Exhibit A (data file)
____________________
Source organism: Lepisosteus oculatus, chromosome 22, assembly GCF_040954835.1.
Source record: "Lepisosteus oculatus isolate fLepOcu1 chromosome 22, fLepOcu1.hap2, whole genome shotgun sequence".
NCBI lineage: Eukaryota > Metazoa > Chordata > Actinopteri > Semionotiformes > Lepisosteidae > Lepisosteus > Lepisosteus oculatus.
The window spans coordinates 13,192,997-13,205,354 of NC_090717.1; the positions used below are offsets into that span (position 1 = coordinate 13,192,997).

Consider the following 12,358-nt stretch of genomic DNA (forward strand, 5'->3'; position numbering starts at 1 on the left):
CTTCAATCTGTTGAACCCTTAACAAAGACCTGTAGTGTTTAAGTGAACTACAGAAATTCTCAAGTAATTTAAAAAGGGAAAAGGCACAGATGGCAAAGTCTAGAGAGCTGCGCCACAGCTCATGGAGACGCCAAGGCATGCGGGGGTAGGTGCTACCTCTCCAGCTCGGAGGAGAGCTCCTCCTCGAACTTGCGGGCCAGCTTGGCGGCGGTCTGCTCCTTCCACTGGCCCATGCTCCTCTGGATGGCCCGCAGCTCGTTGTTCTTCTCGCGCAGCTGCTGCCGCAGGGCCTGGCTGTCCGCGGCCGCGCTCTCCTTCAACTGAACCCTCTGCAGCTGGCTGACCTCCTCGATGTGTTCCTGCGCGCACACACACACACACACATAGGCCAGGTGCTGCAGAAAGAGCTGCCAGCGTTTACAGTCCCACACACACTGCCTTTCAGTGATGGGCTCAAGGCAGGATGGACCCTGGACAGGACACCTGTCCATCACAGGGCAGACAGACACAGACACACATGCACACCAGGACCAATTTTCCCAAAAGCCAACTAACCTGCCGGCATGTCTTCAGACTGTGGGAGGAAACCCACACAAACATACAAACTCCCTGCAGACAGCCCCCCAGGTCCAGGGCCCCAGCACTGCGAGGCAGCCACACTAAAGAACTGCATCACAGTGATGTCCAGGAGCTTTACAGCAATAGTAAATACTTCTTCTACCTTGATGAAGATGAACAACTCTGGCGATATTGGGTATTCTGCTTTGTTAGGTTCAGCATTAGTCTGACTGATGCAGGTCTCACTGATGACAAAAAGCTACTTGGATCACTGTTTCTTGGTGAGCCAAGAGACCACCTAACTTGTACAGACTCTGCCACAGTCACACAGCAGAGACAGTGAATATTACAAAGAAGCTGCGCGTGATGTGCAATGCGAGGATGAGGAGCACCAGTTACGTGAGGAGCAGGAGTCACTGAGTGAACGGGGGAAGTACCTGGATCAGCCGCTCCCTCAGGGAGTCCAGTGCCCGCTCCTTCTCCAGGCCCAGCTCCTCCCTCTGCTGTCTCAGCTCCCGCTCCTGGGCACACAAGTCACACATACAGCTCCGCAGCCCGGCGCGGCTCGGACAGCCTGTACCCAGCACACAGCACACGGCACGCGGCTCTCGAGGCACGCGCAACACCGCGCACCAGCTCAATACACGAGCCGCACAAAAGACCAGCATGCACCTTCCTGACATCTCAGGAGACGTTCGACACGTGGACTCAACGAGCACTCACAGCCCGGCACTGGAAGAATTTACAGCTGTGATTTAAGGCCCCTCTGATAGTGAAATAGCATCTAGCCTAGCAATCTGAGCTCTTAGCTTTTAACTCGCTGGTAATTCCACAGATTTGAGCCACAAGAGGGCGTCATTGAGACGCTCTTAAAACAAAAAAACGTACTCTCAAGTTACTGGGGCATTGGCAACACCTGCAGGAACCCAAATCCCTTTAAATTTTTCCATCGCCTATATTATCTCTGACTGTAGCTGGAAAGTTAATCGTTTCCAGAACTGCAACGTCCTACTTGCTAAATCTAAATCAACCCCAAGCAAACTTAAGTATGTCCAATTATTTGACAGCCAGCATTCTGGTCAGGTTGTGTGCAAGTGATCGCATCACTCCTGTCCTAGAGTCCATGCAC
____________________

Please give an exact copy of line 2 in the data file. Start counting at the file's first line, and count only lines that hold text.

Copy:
Source record: "Lepisosteus oculatus isolate fLepOcu1 chromosome 22, fLepOcu1.hap2, whole genome shotgun sequence".